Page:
Online citations, reference lists, and bibliographies.
Please confirm you are human
(Sign Up for free to never see this)
← Back to Search

Properties And Stability Of A Liquid Crystal Form Of Cyclosporine-the First Reported Naturally Occurring Peptide That Exists As A Thermotropic Liquid Crystal.

D. Lechuga-Ballesteros, Ahmad M. Abdul-Fattah, C. Stevenson, D. Bennett
Published 2003 · Chemistry, Medicine

Save to my Library
Download PDF
Analyze on Scholarcy
Share
A new solid-state form of cyclosporine produced by spray-drying exhibited characteristics consistent with a liquid crystal. No sharp diffraction peaks were observed by powder X-ray diffraction; however, analysis by both small-angle X-ray diffraction (SAXR) and microscopic under polarized light (PLM) confirmed the existence of two-dimensional ordered liquid crystal. Hot stage microscopy revealed a solid-to-liquid transition, in the range of 118 to 125 degrees C. Moreover, the solid-to-liquid transition showed frequency dependence by dielectric analysis (DEA), and was coincidental with a stepwise heat capacity change measured by differential scanning Calorimetry (DSC). The two-dimensional order was maintained above the solid-to-liquid transition temperature indicated by low-angle diffraction by SAXR and birefringence by PLM. However, birefringence was lost at temperatures above 170 degrees C, indicating the conversion of the liquid crystal into an isotropic liquid. In situ annealing experiments, by DSC, revealed the presence of an endotherm, unexplained by either a phase transition or solvent loss, and it is believed to be the result of a structural rearrangement that has no impact on the macroscopic properties of the material. Spray-dried cyclosporine at room temperature is therefore a frozen thermotropic liquid crystal due to the presence of two-dimensional order and the lack of substantial residual solvent. This is, to our knowledge, the first report of the existence of a thermotropic liquid crystal of a naturally occurring peptide.
This paper references
10.1021/CEN-V061N005.P024
Liquid Crystals: A colorful state of matter
G. Brown (1983)
10.1023/A:1015841824760
Kinetics and Mechanism of Isomerization of Cyclosporin A
R. Oliyai (2004)
10.1016/S0022-5223(97)70331-3
Treatment of refractory acute allograft rejection with aerosolized cyclosporine in lung transplant recipients.
R. Keenan (1997)
10.1002/HLCA.19850680319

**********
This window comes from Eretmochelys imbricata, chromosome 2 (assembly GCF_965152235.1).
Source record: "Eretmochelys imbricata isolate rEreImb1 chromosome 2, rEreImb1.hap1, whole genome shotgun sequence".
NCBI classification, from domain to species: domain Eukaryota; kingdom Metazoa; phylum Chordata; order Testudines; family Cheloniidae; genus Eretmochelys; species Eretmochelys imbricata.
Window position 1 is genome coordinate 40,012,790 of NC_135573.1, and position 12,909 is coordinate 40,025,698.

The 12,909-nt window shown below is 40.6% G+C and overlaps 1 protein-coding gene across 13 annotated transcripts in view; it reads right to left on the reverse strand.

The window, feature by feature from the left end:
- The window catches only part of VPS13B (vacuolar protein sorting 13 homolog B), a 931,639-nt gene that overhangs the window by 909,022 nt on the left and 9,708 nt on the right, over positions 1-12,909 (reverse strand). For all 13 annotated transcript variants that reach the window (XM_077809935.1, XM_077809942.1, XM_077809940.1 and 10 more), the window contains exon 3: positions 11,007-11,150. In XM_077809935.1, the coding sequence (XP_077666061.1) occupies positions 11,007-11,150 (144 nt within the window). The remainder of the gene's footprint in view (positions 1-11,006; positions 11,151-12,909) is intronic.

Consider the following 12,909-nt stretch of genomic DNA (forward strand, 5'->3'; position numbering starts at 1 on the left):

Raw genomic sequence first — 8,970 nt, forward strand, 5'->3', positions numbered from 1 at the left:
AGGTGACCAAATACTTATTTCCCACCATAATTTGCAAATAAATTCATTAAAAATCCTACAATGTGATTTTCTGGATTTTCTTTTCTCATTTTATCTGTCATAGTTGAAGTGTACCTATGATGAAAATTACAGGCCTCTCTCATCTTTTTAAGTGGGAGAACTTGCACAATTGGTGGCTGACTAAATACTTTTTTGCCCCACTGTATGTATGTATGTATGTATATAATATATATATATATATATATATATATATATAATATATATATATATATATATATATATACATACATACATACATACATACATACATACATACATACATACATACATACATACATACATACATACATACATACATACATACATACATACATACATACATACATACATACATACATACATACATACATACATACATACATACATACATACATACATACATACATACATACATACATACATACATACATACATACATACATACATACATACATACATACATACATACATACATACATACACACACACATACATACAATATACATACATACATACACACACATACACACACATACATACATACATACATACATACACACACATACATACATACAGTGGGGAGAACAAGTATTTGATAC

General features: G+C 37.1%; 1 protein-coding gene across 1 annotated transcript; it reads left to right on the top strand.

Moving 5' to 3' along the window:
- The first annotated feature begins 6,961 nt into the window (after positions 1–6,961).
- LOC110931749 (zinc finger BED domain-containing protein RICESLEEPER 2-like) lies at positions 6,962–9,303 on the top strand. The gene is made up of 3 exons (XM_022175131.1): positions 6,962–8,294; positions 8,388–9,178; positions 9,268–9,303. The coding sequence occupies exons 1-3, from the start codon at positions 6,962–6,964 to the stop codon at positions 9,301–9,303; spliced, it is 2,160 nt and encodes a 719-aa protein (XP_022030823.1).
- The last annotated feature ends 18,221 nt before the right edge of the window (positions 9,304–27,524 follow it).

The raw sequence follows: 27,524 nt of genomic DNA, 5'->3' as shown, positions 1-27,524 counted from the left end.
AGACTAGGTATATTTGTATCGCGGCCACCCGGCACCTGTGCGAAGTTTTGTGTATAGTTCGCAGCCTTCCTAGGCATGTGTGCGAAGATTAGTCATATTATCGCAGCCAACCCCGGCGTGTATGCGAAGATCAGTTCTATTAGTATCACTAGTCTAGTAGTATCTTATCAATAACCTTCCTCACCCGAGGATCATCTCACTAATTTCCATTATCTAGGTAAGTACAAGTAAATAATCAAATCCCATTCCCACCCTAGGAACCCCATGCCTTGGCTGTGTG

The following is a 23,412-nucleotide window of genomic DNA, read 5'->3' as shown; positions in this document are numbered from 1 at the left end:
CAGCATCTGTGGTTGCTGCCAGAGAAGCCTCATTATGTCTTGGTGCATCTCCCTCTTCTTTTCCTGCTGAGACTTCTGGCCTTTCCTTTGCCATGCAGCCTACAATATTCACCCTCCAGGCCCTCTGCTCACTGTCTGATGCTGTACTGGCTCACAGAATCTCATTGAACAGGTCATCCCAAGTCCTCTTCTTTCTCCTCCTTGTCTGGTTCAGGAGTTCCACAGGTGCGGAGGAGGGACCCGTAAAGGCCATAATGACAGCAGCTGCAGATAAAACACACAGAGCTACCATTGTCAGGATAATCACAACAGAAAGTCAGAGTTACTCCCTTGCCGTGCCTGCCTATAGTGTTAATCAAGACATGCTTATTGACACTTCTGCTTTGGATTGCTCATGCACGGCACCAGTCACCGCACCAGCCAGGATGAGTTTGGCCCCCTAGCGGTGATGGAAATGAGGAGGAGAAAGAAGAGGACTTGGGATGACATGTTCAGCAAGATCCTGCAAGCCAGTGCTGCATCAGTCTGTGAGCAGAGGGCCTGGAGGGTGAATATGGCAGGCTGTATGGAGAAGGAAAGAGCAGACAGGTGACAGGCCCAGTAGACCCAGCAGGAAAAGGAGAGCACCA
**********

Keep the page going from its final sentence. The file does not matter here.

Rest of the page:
Peptide conformations. Part 31. The conformation of cyclosporin a in the crystal and in solution
H. Loosli (1985)
10.1117/12.429685
Elastin-mimetic protein polymers: biologically derived smart materials
R. Andrew McMillan (2001)
10.1107/S0108270189011480
Neutron structure of the immunosuppressant cyclosporin A
R. Knott (1990)
10.1002/JPS.2600840621
Dielectric analysis in the characterization of amorphous pharmaceutical solids. 1. Molecular mobility in poly(vinylpyrrolidone)-water systems in the glassy state.
S. Duddu (1995)
10.1111/J.1399-3011.1992.TB00314.X
Conformation of cyclosporin A in polar solvents.
S. Ko (1992)
10.1063/1.443693
Dielectric relaxations in a supercooled liquid and glassy smectic phase
G. P. Johari (1982)
10.1080/026782997208749
Poly(L-lysine) containing azobenzene units in the side chains: influence of the degree of substitution on liquid crystalline structure and thermotropic behaviour
B. Gallot (1997)
10.1143/JJAP.41.L720
Smectic Liquid Crystal Observed in Thermotropic System of Rigid-Rod Poly(γ-octadecyl L-glutamate) : Structure and Mechanical and Thermal Properties of Condensed Matter
K. Okoshi (2002)
Melting behaviour and thermotropic mesomorphism of fenoprofen salts
T. Rades (1994)
10.1023/A:1018817801444
Differences in Crystallization Behavior Between Quenched and Ground Amorphous Ursodeoxycholic Acid
E. Yonemochi (2004)



This paper is referenced by
Liquid-Crystal and Nano-Crystal Technology for Solubilization of Poorly Water Soluble Drugs
S. Maiti (2012)
10.1016/j.trac.2020.116144
Small-angle scattering for characterization of pharmaceutical materials
S. Thakral (2021)
10.1002/JPS.20589